/ 24 A. Yes. Later on when we tried to my sister and I tried to go back
/ 25 to Voljevica to gain food, there was fighter planes flying from Serbia
/ Page 9569
/ 1 area, from Bratunac area — in Serbia from Bratunac, that direction, and
/ 2 other side of Drina going towards Bjelovac and bombing continuously that
/ 3 area. That was not a small planes that were bombing on the second day.
/ 4 That was fighter actual fighter planes.
/ 5 Q. So when did you see the fighter planes, what time of day?
/ 6 A. Mid-day probably noon or so, sometime that time, mid-day.
/ 7 Q. And is that on the same day, the second day as you’re describing
/ 8 it?
/ 9 A. The second day when I saw those biplanes and those planes bombing
/ 10 I saw them but a few days after I tried to attempt to go to Voljevica I
/ 11 saw the mixed bombed area.”

Related documents:
Partial list of Srebrenica Genocide child victims is located
here (only covers period of July 1995).

  1. abdelkrim
    October 22, 2008 at 9:44 am

    What a brave little guy. do you know what became of him?

    And there must be so many more like him, crippled, traumatised, bereaved, expeled, foully murdered. Please continue showing their faces, get them out of anonimity, keep the world from forgetting, show the world ehat genocide is, what the “RS” really stands for!

    But: how can the survivors get retribution? How can the Serbs be brought to apologize? How can Bosnia be made whole again?

    This is my dearest wish, to see it realised, to see Srebrenica no longer as a place of despair, to see it free and prosperous once more.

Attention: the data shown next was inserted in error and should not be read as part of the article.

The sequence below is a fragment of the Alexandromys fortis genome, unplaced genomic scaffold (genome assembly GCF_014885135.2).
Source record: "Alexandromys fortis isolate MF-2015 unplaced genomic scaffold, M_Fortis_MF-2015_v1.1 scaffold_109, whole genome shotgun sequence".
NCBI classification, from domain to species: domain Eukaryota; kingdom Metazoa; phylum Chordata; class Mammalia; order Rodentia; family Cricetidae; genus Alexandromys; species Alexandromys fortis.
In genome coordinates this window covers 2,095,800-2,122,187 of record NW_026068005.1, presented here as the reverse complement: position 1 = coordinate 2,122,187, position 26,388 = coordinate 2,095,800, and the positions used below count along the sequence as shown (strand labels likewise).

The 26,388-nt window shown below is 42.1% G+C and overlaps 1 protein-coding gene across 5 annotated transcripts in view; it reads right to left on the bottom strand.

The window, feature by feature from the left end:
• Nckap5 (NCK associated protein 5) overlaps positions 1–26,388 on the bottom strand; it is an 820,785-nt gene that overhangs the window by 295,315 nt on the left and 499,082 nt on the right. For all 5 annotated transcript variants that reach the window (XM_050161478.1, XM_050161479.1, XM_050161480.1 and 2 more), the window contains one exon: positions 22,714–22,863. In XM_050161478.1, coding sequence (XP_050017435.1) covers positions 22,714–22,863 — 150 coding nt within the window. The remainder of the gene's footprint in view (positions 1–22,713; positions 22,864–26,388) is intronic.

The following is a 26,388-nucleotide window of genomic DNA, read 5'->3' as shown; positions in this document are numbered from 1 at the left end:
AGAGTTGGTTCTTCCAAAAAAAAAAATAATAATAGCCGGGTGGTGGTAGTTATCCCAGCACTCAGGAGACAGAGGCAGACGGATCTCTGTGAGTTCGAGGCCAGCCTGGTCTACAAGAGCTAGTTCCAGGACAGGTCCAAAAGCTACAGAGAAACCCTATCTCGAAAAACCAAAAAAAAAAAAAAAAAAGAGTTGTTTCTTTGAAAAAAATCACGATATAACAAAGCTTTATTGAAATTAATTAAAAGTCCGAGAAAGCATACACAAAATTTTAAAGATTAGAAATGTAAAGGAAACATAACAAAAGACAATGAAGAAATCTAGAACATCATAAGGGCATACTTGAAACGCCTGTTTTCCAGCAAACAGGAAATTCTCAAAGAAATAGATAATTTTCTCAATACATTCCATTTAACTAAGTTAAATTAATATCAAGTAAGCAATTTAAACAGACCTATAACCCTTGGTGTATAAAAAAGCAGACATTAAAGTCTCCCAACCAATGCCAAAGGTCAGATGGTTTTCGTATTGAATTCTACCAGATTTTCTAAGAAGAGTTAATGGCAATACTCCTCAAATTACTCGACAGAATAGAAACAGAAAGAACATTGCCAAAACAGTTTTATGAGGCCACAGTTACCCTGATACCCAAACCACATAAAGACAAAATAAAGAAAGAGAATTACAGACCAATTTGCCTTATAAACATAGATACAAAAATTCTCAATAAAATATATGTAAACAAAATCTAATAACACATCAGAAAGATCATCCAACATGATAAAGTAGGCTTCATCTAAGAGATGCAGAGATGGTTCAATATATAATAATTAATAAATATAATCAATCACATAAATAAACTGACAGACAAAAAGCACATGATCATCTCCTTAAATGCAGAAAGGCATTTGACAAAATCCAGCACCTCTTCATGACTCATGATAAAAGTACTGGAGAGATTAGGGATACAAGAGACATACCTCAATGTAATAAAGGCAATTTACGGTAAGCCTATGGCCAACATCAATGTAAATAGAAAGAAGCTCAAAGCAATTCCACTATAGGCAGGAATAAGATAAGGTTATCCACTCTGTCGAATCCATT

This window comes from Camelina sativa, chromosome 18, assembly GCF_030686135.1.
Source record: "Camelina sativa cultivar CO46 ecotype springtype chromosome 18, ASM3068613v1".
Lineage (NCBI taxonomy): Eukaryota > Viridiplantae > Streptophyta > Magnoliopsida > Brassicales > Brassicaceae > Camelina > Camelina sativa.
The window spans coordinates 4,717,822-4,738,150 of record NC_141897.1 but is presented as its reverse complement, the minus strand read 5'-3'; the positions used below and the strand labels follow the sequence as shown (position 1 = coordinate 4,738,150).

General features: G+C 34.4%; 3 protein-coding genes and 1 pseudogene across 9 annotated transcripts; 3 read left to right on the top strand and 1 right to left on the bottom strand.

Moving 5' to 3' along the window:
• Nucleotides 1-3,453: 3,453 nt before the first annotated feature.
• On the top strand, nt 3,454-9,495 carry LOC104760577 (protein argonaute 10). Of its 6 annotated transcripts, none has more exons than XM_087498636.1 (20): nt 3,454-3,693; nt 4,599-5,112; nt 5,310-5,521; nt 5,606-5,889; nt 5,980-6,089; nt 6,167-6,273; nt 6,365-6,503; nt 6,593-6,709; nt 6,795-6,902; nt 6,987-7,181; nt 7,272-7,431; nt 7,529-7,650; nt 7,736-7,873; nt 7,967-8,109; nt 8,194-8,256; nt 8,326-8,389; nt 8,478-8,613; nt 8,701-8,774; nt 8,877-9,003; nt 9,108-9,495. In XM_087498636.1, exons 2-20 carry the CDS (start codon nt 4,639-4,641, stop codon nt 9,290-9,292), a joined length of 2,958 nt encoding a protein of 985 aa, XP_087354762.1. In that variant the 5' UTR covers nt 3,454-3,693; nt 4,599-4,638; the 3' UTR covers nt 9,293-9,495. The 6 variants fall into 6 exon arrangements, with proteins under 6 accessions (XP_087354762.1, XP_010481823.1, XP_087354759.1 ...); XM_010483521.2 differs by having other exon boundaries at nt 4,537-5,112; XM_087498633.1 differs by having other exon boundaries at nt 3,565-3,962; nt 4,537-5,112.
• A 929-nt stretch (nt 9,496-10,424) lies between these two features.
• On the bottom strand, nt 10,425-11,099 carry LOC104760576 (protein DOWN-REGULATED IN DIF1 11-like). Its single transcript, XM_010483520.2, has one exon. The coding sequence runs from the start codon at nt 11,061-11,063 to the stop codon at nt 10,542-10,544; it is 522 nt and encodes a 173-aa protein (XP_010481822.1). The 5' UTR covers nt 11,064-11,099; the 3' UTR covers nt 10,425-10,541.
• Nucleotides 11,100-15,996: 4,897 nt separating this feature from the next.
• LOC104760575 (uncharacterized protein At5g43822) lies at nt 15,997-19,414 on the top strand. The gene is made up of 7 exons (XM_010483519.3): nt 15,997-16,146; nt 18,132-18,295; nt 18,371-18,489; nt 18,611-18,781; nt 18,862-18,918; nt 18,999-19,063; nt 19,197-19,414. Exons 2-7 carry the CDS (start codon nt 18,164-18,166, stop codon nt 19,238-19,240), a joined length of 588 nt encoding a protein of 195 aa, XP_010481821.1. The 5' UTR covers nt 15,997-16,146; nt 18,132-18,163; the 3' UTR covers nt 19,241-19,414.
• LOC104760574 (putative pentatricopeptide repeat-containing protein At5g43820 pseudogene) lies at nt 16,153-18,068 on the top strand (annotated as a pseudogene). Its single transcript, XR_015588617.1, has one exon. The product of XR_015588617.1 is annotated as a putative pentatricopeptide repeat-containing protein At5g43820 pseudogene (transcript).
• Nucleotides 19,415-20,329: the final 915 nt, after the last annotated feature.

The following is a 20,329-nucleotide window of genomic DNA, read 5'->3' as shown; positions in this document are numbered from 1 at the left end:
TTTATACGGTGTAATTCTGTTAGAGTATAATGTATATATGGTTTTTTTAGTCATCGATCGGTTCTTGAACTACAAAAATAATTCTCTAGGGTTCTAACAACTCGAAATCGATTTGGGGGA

Until this does not happen, unfortunately I can’t come there, much as I would like to say a prayer for the posily 11.000 but surely more than 8.000 martyrs who were murdered here alone. I don’t want some ch****k scum to give me revisionist and pro-genocidal prattle, nor do I wish that some “RS” policeman (and possibly participant in the horrible things that took place here) treat me like they did the bereaved women who wanted o lay down flowers at the place their loved oines were murdered and were callously turned away. That goes to show what the “RS” really stands for and why it must not be allowed to exist any longer.

    Bosniaks, see what happened to the Spanish Muslims of the Middle Ages. Don’t let it happen to you.
    Never forget, the descendants of the Spanish Muslims in North Africa haven’t forgotten either, not after over 500 years.

    But you can’t begin anew in North Africa, Bosnia is your home and you are entitled to it.

    Kindest greetings from somebody who will always be on your side.

  2. Sarah Franco
    October 24, 2008 at 4:11 pm


    with all respect, by putting this as a Muslim matter and comparing it to Spain in the Midlle Ages you are not doing a good service to the cause of truth and justice in Bosnia.

    the duty of memory goes beyond religious or ethnic affiliation. Many non-Muslims like myself are solidary and aware of the need to fight denial, because it is a matter of human dignity, or, as Montesquieu put it:

    an injustice made to one is a treath to all.

  3. Owen
    October 25, 2008 at 1:10 pm

    Abdelkrim, if you want to take us back to 1492 you’re putting the carpet out for other people who want to take us back to 1389.

  4. Anonymous
    October 30, 2008 at 6:28 pm

    To Owen and Sarah Franco: